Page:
Since last week’s public meeting, we’ve had time to begin a dialog with conservationists and other stakeholders and to do some research of our own. We now understand the Forest Service would continue to manage the land under a National Monument designation. We learned that recently declared For Ord National Monument has language specifically mentioning bicyclists as legitimate trail users, and directs that bicycles are accommodated in a transportation/trail plan. This is an extremely positive precedent which encourages us. We’ve had several verbal assurances that mountain biking access would not be impacted, and that similar language could be developed for this proposal.
As we begin to be involved in the development of that language, we are working with our fellow chapters, IMBA staff, and other stakeholders to ensure our continued ability to ride mountain bikes on the trails and fire roads we love, and to improve overall conditions in the forest (through better protections and additional funding). A well-written National Monument proclamation and any additional funding it brings may be preferable to the Angeles NF continuing to be underfunded and understaffed, or even a wilderness bill that would close off access to trails.
There are many competing interests for National Forest land. There are those interested in protecting it, developing it, and just recreating in it. The challenge will be to get the balance between those interests right. If a National Monument proclamation does move forward, as it appears to be, we need to be involved in its development and included in the outcome.
In the meantime remember to make time to ride. Every time we do so we remind ourselves why our local mountains are important to us. They’re important enough to protect, and important enough to want to ensure that our grandkids can enjoy similar trail experiences, and similar ways to connect with nature.
Last night an overflowing crowd packed into the Baldwin Park Performing Arts Center to hear from a panel of “experts” about the future of the San Gabriel Mountains. Among the honored guests and panel of experts were Robert Bonnie, the undersecretary for the Department of Agriculture, Tom Tidwell, Chief Forester of the Forest Service, Randy Moore, Regional Forester for the Southwest United States, and congressmen Judy Chu, Los Angeles County Supervisor-elect Hilda Solis, Janice Rutherford, San Bernardino Board of Supervisors Chairperson. Local politicians and wilderness advocates rounded out the panel, with Victor Diaz, chair of the Friends of the Angeles group, as the sole “user group” representative.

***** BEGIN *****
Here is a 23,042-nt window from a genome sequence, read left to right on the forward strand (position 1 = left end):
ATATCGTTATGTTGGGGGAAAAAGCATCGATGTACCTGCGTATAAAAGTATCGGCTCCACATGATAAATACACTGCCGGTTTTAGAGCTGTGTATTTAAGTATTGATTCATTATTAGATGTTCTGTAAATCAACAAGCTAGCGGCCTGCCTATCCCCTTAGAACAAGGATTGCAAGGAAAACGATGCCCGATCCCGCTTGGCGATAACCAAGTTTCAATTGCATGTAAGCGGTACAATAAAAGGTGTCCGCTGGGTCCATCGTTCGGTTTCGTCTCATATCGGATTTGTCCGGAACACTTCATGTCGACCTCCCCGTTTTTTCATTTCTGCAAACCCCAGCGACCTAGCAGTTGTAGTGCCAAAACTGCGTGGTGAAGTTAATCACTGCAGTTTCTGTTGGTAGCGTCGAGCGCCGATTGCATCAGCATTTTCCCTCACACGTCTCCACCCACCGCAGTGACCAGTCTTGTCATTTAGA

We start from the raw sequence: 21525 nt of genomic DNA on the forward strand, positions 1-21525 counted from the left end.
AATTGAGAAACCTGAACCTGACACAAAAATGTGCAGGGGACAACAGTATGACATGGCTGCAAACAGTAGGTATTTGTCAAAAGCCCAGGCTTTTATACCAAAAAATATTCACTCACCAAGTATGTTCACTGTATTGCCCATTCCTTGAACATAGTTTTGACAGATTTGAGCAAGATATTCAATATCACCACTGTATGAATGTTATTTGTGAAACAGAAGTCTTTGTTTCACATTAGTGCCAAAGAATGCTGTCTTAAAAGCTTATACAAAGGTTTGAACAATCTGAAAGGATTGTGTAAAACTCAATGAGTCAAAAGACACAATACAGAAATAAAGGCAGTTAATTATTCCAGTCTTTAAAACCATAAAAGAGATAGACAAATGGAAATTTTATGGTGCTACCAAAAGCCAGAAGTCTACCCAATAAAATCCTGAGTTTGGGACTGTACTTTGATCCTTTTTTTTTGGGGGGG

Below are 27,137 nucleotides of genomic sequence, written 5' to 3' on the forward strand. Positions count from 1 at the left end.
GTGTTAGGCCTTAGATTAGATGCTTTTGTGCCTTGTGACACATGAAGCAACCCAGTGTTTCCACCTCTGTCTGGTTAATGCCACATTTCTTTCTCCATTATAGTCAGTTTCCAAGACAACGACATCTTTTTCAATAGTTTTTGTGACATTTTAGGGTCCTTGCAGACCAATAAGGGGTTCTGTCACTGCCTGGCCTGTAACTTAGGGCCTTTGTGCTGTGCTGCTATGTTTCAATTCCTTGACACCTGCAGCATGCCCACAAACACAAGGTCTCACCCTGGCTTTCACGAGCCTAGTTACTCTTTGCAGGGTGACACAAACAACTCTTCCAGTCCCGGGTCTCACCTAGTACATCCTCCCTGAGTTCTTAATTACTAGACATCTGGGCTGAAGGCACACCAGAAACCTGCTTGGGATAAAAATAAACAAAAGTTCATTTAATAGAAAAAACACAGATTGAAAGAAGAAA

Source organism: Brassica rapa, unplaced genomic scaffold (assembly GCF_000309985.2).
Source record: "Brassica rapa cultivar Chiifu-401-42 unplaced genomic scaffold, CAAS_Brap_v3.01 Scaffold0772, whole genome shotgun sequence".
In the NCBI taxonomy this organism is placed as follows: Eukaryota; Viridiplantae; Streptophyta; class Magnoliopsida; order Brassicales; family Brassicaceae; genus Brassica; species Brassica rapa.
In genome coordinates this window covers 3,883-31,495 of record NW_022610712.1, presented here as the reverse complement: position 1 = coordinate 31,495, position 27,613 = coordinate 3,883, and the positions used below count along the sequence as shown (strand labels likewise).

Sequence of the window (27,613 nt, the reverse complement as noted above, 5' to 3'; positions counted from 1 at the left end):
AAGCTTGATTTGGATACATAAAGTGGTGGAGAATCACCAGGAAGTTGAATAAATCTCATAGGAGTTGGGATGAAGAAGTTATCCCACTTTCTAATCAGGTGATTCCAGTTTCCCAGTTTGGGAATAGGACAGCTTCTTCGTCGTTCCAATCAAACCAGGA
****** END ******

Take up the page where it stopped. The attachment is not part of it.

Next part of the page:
Also in the room were Tom Contreras, Supervisor of the Angeles National Forest, as well as Jody Noiron, Supervisor of the San Bernardino National Forest, and all of their respective district rangers. In fact there were more Forest Service staff and volunteers on hand than any event or public meeting I’ve ever had the privilege to attend.
The auditorium was packed to capacity, with over 200 people unable to enter the room because room capacity has been reached. The WIlderness Society and San Gabriel Mountains Forever group were offering free buses to the meeting, helping explain the huge turnout.
We learned from Tom Tidwell that a number of improvements will be happening in 2015, including new staff hires, new signage and other improvements to the forest. Trail Crews from the Los Angeles Conservation Corps and Urban Youth League are out continuing to restore and repair trails.
The panel were each asked a single orchestrated question by Oscar Gonzales, California State Executive Director of the Farm Services Agency, who also flew out from Washington DC. Their answers were well-orchestrated, mostly singing the potential praises of a National Monument. There were no specific plans or proposals revealed. Only Janice Rutherford from San Bernardino County asked the important questions: how will this be managed, what is the management plan, how will this be funded, how will economic development (for areas such as Wrightwood), recreation and conservation be balanced and impacted. Most importantly, why is this happening so suddenly with no outreach or input to her community?
I could ask the same… why no outreach to our community (of mountain bikers)?